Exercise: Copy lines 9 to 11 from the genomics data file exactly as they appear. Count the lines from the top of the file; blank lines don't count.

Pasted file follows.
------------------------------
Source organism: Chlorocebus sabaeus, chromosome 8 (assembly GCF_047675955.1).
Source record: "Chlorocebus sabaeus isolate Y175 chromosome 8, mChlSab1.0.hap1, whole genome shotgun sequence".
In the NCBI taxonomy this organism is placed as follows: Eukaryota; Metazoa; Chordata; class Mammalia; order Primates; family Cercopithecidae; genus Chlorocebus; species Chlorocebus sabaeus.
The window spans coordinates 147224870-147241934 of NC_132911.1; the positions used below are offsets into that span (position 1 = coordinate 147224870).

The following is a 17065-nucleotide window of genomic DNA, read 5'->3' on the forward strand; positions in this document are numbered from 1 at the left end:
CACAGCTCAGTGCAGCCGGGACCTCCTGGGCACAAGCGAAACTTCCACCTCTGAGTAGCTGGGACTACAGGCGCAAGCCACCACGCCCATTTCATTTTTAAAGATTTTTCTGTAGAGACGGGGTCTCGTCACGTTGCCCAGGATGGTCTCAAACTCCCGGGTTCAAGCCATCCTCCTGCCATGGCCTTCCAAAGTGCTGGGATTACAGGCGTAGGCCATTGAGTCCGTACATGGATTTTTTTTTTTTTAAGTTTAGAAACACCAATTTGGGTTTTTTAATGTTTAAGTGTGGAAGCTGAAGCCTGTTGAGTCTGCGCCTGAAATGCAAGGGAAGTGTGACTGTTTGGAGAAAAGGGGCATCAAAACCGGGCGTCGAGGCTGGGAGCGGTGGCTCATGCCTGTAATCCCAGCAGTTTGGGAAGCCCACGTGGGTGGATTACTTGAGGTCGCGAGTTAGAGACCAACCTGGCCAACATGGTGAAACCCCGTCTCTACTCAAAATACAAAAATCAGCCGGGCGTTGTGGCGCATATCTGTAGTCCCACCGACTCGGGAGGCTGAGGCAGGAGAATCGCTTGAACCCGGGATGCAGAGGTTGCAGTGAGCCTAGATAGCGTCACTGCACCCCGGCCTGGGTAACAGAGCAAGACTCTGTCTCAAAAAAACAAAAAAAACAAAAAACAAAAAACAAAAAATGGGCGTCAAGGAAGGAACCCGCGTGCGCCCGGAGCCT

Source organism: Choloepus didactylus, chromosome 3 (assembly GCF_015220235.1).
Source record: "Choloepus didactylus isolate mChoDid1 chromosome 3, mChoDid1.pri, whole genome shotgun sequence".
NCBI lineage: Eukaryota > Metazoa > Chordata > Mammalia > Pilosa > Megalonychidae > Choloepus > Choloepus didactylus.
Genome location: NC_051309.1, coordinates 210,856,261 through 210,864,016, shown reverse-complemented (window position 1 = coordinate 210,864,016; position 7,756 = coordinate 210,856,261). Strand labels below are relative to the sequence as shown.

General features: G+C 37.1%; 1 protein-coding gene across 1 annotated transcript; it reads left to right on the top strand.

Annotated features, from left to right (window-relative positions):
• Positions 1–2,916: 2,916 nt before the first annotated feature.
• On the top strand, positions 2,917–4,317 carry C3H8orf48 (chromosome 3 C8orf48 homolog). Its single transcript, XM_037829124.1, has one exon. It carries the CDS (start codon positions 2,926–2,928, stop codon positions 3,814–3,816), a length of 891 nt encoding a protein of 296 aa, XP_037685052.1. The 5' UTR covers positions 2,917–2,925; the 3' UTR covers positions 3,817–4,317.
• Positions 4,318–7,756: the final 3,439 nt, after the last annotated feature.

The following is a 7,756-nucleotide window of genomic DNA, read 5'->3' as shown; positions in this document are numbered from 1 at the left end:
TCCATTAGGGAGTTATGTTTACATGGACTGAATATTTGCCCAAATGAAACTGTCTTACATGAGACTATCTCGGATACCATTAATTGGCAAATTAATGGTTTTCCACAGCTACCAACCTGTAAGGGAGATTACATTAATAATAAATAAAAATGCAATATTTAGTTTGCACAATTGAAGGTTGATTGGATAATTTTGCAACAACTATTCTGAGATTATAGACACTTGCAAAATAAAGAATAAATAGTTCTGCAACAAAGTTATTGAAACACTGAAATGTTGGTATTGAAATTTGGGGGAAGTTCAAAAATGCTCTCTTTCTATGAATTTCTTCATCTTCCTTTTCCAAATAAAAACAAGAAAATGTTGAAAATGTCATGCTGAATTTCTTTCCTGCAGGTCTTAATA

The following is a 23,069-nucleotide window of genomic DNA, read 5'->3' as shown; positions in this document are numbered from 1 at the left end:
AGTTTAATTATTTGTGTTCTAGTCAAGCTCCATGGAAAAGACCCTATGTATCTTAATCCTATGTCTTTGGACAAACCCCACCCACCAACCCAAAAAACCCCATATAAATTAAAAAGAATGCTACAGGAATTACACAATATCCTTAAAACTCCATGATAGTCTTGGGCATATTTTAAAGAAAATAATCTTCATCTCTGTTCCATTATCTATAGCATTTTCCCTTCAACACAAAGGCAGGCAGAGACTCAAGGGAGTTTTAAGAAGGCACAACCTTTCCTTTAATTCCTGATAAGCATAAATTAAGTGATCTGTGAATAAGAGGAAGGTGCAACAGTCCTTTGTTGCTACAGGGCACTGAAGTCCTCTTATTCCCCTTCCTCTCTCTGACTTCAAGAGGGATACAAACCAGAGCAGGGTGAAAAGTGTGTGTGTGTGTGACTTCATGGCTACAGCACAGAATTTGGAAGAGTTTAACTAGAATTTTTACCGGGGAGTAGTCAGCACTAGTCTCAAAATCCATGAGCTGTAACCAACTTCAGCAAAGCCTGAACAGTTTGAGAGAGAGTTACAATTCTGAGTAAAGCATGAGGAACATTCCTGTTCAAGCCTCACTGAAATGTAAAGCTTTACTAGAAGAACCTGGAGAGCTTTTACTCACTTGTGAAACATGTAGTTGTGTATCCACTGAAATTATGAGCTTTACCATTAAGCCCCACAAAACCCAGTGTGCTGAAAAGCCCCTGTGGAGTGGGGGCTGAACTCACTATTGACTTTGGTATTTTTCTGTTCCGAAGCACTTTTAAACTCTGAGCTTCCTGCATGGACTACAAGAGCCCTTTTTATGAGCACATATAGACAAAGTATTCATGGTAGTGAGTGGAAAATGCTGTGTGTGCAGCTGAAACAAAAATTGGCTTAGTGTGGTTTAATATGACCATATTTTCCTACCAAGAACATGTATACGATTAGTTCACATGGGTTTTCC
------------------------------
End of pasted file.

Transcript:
NCBI lineage: Eukaryota > Metazoa > Chordata > Mammalia > Pilosa > Megalonychidae > Choloepus > Choloepus didactylus.
Genome location: NC_051309.1, coordinates 210,856,261 through 210,864,016, shown reverse-complemented (window position 1 = coordinate 210,864,016; position 7,756 = coordinate 210,856,261). Strand labels below are relative to the sequence as shown.

General features: G+C 37.1%; 1 protein-coding gene across 1 annotated transcript; it reads left to right on the top strand.